Some outsiders saw this as a cynical move. “Oh, the poor people of Japan need time to recover, not a rock and roll band” was a phrase I often heard back at home. But in fact the opposite is true. The Japanese need to know the outside world cares about their plight.

Mr Big quickly recorded a special single, ‘The World Is On Its Way’, for this tour. All proceeds went to the thousands of people affected and made homeless by the disaster. The first pressing of the single sold out, so did the second. In addition they collected money at the concerts and donated money themselves.

By keeping their touring commitment, they have kept local venue, hotel and restaurant staff in work. The Japanese economy needs to keep running and without foreign investors they lose money. If tours are cancelled fans lose out on a night they have been looking forward to for months and venue staff lose out on business. Mr Big are keeping those people happy and in business. More importantly they are providing hope to re-build a future.

So how is Japan coping? The answer as seen from the ground is “amazingly well”.

We’ve toured up and down the country. Most places such as Osaka, Kanazawa, Fukuoka, Hiroshima and Nagoya in the South continue as before. The same applies for Sapporo in Hokaido to the North.

The planned concert for Sendai had to be cancelled. Half the town is now missing. The concerts in the Iwate Prefecture and nearby Akido went ahead. This was despite warnings of severe aftershocks.

I’ll be honest, I was terrified. I’ve never been in an earthquake zone before. We have it so easy In the UK. We have no volcanoes, no hurricanes and no regular earthquakes. The idea of the ground moving had me wetting my pants.

When we arrived in Nagoya there was a letter in out hotel rooms. I’ll quote from it, the capitals and under-linings are their own.

“Due to the HIGH risk of further earthquakes and aftershocks, wherever possible, we recommend you to stay in or near the hotel building. If a tremor occurs please stay calm and listen carefully/follow instructions as they are announced.”

Shit! Really? As it happened, we felt our first proper quake in Iwate. The room shook for about ten seconds, but really quite small, just like if you live next to a train track. This is what happens normally in Japan and they’re quite used to it.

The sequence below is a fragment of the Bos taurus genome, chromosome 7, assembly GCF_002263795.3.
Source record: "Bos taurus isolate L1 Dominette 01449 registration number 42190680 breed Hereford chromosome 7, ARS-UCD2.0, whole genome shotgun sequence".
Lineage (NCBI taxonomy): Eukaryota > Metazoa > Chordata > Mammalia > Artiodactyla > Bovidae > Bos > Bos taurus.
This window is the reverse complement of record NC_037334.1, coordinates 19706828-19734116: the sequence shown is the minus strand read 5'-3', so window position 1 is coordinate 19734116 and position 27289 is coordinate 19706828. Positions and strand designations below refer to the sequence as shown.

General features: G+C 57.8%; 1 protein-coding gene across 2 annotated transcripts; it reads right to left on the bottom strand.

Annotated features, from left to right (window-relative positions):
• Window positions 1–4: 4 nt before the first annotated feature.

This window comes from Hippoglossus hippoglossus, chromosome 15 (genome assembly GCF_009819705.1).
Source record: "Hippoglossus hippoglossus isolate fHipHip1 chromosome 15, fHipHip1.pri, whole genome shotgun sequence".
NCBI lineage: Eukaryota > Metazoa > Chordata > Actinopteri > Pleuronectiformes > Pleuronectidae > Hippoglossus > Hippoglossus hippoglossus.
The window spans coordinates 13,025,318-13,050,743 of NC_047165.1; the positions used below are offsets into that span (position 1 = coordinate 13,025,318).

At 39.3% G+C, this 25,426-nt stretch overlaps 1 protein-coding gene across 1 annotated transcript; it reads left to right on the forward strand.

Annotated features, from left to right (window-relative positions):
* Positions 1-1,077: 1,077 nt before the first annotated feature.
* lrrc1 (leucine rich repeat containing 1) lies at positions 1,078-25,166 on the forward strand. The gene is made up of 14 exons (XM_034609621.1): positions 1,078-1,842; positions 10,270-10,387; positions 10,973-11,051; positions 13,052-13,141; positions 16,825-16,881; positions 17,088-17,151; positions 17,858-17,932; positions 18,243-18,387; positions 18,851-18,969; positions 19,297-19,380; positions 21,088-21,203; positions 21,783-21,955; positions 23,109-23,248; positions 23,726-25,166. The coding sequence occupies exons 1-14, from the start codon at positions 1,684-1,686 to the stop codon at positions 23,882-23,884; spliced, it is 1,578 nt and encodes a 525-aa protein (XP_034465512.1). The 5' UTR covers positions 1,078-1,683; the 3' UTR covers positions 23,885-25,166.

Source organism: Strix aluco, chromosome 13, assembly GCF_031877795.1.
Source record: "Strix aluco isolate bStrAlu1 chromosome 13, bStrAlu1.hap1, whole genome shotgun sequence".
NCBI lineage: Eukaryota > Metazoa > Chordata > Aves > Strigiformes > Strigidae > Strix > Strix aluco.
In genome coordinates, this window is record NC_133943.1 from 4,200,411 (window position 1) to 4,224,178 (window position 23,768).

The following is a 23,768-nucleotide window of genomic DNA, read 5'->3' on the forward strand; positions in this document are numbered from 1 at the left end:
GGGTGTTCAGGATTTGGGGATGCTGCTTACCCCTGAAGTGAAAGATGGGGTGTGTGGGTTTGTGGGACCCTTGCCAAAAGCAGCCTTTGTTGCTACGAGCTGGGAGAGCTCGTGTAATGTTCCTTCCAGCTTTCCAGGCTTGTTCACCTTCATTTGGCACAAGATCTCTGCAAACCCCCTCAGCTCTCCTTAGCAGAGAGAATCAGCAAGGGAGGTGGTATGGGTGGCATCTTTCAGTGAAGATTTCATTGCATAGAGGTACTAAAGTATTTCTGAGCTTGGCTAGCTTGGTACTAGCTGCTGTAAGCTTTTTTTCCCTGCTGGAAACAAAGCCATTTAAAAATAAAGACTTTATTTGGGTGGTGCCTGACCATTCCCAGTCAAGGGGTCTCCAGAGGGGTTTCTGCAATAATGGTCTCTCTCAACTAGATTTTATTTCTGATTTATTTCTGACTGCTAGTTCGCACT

Remember, it was the tsunami, not the earthquake that caused most of the damage on March 11th.

On the morning of our Akita show, Nori, the Japanese production manager greeted me in the morning with “Did you feel last night’s quake about 4am? It was quite a big one, far away but quite big”.

My honest answer was “No, I slept through it, thanks to the power of Kirin beer”. Although I had wondered why my stuff was on the floor next to the table that I’d left it on the night before.

“Keep drinking then” he said ominously.

Since then, we’ve had a few more aftershocks. One other I’m ashamed to say I missed entirely because although I was awake I’d had a few beers with Jason the guitar tech and the room was spinning anyway. I know it sounds frivolous but these aftershocks are really not too bad. Oooops, we’ve just had another one while I’m writing this. Again just a short wobble.

As for the leaked radiation. Certainly one should keep clear of the irradiated areas within 80km of Fukoshima as recommend by Japanese and American studies and I wouldn’t recommend swimming in the seas nearby but levels of radiation as monitored across Japan as a whole are less than those emitted by standard television screens. So, hey, I’ve saved a load by not watching much TV!

And that’s the point really; turn your telly off now. I saw on the news back home that Tokyo was suffering a shortage of bottled water. There may well have been a shortage at some point but within two weeks of the quake, when I was there, there was no real shortage. Most of Japan is back to normal. The Japanese are a nation of hard workers and they bear hardship well. It’s all mostly fine here.

I say “mostly” because there are still thousands of displaced people who cannot return to their homes, either because of the tsunami flooding or the radiated areas. It will take years to re-build these people’s homes. Their lives can never be the same again. They have lost everything. More than you or I can imagine.

I was told that in Sendai, many schools received the tsunami warning early and managed to evacuate to higher ground. Many businesses did not. This has left thousands of children orphaned as their parents drowned while they survived.

If you want to to help you can donate to The Japanese Red Cross by clicking here…